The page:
Last year, over at NBAPlaybook Sebastian Pruiti took a look at players who struggled during the season and looked at whether it was a fluke season or the start of a trend. This year, Sebastian is bringing the series to Basketball Prospectus.
Two years ago, it looked like the Phoenix Suns found gold in Channing Frye. After watching him attempt less than a three-point shot a game for the New York Knicks and the Portland Trail Blazers, the Suns brought him in and turned him into a stretch four. Encouraged to take his game beyond the arc, Frye took 4.8 threes a game, knocking down 43.9 percent of them and posting a PER of 15.1.
This past season, the Suns had Frye shooting even more threes--5.7 per game to be exact--but he was unable knock down shots at the same rate from two seasons ago, and his True Shooting Percentage (TS%) dropped from 59.8 percent to 55.8 percent. Sure, Frye was scoring more points, going from 11.2 points per game two years ago to 12.7 points per game this past season, but he did it with more minutes and more shots, playing six more minutes per game and taking two more shots per game.
Where Did He Struggle?
I went on the record last season to say that Channing Frye's three-point shooting was a fluke and I didn't think it was sustainable. Charles Barkley agreed with me, saying that the Suns were "doing him a disservice" by making him shoot those threes on a number of occasions. What's interesting is that when he was in catch-and-shoot mode, Frye showed everyone that his shooting ability was real. Two seasons ago, Frye was in the top seven percent among all NBA players in terms of points per possession (PPP) when spotting up, scoring 1.191 on 43.8 percent shooting and a 60 percent eFG%. While Frye didn't match those numbers last season, he also showed that they weren't a fluke, shooting 42 percent with a 57 percent eFG% and posting a PPP of 1.132, good enough to put him among the top 15 percent of all NBA players.
So why did Frye shoot worse from downtown overall? He was spotting up less, going from using spot-ups 48 percent of the time two years ago, to doing it just 43.4 percent of the time this past season. Even worse, those possession that got taken away from something he did really well, spot-up shooting, went to something he didn't do nearly as well, shooting off of screens. Frye isn't the most mobile big around, so making him move his feet, catch and shoot on the move isn't something that is going to suit him well. Yet, he went from doing that just 3.7 percent of the time two seasons ago to doing it 9.4 percent of the time last year. While he wasn't awful coming off of screens, shooting 36.8 percent and posting a PPP of 0.888, it isn't even as close to as good as when he is spotting up:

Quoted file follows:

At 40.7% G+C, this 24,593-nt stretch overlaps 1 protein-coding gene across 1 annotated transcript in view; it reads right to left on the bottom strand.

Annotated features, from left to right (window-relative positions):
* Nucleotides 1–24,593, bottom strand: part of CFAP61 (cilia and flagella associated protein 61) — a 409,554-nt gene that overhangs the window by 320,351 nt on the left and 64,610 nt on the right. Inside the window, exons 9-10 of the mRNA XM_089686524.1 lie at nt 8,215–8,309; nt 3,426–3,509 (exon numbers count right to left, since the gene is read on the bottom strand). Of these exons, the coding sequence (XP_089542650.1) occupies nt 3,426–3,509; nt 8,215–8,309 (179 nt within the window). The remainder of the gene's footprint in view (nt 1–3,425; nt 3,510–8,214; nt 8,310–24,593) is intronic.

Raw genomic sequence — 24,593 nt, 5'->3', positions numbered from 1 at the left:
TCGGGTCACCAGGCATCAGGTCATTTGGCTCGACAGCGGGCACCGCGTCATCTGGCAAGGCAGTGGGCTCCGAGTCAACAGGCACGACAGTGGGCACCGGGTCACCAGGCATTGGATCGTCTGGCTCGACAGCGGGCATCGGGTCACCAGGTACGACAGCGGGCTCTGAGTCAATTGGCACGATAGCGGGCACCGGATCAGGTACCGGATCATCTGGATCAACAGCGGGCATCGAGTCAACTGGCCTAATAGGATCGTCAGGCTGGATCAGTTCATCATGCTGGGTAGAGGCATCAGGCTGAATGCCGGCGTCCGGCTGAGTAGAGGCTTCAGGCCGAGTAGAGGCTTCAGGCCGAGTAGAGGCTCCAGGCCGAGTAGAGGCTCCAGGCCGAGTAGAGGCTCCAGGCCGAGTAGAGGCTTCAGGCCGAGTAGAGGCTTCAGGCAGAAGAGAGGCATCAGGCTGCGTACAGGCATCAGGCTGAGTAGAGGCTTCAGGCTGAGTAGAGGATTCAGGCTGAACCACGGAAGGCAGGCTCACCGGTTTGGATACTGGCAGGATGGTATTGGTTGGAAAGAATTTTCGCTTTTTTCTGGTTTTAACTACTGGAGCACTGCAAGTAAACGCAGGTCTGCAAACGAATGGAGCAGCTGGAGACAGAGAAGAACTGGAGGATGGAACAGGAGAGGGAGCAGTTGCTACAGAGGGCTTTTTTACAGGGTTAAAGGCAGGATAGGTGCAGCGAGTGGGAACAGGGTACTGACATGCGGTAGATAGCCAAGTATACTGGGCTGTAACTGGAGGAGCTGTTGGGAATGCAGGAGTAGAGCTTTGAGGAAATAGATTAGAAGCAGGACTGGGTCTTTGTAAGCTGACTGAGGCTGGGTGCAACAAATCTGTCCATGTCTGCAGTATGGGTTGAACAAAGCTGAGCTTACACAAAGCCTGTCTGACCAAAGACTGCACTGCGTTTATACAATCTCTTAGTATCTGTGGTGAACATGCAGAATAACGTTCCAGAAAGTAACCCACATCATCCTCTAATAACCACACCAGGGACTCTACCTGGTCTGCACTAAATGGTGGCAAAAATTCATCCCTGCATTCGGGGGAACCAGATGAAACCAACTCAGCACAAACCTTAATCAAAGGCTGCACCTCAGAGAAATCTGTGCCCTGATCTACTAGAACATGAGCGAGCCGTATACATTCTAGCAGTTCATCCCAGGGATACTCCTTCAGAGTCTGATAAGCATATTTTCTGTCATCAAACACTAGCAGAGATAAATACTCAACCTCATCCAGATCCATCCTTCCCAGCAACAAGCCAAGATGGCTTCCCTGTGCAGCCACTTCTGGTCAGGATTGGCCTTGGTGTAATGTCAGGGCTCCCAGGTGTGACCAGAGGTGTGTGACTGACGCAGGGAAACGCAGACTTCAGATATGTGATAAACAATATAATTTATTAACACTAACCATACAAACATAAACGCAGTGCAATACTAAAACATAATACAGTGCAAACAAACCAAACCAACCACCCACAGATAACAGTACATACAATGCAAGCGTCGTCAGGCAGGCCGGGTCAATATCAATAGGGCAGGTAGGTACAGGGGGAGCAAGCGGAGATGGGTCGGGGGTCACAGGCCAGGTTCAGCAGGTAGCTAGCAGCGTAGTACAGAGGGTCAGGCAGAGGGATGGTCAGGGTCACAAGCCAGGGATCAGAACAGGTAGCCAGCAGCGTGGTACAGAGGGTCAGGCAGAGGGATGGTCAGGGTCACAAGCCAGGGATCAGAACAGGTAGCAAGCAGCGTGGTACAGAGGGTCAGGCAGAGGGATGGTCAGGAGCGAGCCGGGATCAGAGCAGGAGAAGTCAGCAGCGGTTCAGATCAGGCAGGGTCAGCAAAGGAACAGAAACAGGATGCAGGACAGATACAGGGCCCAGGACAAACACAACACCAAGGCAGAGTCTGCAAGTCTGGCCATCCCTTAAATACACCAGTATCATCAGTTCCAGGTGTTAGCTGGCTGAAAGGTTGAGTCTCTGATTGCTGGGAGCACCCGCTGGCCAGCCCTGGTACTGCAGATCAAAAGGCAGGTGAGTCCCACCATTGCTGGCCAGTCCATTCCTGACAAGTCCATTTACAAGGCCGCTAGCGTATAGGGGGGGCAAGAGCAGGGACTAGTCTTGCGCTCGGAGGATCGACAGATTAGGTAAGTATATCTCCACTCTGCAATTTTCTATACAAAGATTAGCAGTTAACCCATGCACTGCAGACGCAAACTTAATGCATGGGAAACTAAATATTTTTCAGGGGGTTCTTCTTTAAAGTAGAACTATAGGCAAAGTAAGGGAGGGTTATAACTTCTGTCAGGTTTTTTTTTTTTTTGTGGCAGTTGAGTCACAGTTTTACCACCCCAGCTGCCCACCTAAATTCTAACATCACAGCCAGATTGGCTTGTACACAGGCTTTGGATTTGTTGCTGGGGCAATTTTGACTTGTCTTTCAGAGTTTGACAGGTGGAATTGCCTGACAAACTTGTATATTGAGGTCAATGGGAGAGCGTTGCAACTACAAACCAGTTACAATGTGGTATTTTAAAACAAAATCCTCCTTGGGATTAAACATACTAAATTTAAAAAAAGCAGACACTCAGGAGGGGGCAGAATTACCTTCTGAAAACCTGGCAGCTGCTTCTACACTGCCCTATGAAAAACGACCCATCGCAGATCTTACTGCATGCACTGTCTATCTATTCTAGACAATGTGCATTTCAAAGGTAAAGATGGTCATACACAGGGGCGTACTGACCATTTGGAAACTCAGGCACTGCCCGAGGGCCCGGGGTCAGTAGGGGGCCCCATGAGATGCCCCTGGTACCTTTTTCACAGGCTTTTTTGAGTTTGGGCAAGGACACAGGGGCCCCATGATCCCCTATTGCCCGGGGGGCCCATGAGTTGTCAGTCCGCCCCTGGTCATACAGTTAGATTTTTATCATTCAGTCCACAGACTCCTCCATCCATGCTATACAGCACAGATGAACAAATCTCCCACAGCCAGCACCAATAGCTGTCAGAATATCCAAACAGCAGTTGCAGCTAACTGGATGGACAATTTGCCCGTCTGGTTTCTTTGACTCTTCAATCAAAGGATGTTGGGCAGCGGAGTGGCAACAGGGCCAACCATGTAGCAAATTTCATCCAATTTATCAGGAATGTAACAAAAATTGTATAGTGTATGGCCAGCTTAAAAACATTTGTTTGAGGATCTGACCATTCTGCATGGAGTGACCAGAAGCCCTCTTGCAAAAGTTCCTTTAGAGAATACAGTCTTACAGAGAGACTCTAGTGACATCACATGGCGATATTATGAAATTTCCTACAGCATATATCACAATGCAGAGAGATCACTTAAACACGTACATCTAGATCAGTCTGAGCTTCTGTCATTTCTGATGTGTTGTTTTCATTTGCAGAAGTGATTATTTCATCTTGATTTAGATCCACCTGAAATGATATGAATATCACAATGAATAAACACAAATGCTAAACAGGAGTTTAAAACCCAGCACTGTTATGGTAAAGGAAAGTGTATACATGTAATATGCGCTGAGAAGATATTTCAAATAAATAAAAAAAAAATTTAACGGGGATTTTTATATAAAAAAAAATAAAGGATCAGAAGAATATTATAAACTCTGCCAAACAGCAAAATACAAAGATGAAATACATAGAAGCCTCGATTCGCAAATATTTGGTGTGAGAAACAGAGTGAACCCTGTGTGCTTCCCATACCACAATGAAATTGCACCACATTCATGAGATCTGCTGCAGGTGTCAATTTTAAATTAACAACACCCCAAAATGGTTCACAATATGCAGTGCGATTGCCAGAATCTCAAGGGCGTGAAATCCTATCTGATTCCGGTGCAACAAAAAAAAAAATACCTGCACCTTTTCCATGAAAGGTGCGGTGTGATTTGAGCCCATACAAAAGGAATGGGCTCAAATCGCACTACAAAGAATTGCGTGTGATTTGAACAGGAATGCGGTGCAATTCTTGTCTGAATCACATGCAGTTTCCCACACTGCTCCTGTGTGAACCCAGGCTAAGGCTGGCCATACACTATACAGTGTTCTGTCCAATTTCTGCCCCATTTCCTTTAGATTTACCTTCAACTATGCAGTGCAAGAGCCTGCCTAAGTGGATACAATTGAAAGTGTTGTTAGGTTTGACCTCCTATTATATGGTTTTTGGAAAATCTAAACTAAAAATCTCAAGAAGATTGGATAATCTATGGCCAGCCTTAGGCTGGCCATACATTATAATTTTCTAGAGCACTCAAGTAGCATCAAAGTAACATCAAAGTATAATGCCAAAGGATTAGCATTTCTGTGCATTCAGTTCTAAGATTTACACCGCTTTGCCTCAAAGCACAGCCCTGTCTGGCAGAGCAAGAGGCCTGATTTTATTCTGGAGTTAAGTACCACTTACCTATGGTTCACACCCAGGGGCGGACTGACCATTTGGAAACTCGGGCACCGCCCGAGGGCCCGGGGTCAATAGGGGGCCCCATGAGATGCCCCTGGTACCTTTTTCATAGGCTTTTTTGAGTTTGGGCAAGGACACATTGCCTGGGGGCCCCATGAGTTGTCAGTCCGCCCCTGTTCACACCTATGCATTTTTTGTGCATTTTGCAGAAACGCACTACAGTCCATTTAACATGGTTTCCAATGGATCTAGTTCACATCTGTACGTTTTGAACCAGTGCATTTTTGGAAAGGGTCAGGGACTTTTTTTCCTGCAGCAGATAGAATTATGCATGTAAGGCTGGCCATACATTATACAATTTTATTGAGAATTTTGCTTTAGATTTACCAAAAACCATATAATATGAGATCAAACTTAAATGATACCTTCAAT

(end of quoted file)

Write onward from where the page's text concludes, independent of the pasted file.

Frye's biggest problem when working off of screens is the fact that he has to move his feet. Frye is moving his feet, getting in position, making the catch, resetting his feet, and then he gets the shot up. For someone who naturally has a slow release already, that's a lot to try to get done when someone is closing out on you. So what happens? Frye starts rushing his shots in these situations, and when someone as methodical as Frye starts rushing things, that will lead to misses. Just look at the difference when he makes the catch and can shoot without having to move his feet:
Just look how easy everything is now. Instead of all the steps coming that were there when he comes off of the screen, it's now just catch and shoot. His feet are already set, and this lets him get the shot off much quicker, leading to makes with defenders in his face and with the clock running down.
Can He Bounce Back?
Will Frye return to the form that he showed two seasons ago? Probably not, as that was an amazing shooting display. However, he did show that he is a capable shooter when his feet are set, and that is something that the Suns need to take advantage of. If they return to using Frye as a spot-up shooting half of the time while cutting back on the amount of time he comes off of screens, I have no doubt that he will have a bounceback season.
Sebastian Pruiti is an author of Basketball Prospectus.
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